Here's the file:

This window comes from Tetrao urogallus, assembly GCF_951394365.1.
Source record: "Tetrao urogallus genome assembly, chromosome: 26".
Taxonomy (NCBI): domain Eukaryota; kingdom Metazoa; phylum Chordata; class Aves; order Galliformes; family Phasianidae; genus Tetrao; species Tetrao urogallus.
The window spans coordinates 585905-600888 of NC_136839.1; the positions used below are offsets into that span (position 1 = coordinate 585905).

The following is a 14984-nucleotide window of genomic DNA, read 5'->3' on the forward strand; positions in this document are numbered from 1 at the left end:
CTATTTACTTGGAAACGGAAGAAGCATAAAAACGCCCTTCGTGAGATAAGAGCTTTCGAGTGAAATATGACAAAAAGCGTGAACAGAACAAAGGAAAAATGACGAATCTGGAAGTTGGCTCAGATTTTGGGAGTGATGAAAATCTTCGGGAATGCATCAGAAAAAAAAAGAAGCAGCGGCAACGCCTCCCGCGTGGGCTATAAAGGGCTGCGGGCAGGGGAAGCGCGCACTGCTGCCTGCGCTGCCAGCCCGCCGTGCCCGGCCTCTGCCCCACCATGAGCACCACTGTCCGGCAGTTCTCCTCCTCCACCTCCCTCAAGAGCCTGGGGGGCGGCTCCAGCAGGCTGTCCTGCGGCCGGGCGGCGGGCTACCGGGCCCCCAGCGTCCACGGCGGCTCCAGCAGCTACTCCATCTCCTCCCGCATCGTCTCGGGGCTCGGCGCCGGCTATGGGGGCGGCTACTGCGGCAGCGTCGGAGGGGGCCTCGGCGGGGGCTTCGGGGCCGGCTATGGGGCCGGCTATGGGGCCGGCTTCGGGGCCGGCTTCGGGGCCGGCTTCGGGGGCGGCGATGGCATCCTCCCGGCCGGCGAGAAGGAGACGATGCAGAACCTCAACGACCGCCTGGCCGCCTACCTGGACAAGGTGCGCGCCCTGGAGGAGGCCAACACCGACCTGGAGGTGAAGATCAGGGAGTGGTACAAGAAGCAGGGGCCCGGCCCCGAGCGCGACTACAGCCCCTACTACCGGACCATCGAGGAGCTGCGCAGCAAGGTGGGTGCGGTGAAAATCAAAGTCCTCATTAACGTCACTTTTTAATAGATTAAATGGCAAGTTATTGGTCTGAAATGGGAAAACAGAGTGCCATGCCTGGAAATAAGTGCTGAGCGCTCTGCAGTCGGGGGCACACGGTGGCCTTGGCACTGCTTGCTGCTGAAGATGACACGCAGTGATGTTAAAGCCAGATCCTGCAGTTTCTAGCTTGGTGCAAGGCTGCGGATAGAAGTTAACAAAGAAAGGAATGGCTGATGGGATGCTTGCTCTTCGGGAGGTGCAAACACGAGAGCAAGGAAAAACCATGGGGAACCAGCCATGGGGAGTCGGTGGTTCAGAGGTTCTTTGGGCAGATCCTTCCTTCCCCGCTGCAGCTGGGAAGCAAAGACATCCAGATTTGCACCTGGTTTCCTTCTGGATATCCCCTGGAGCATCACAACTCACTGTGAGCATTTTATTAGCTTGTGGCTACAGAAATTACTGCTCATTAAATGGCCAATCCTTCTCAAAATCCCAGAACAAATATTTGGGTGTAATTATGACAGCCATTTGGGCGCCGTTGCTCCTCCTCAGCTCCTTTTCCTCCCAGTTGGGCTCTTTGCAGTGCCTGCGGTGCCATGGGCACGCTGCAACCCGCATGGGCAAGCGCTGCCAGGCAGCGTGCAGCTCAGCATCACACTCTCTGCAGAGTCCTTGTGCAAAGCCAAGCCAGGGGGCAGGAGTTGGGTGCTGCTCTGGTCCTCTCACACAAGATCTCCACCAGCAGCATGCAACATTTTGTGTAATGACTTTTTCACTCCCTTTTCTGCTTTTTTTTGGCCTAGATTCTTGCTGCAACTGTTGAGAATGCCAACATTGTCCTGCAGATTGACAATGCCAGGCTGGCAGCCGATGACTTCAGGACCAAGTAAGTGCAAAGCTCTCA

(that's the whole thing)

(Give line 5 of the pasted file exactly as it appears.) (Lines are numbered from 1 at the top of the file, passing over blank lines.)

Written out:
The following is a 14984-nucleotide window of genomic DNA, read 5'->3' on the forward strand; positions in this document are numbered from 1 at the left end: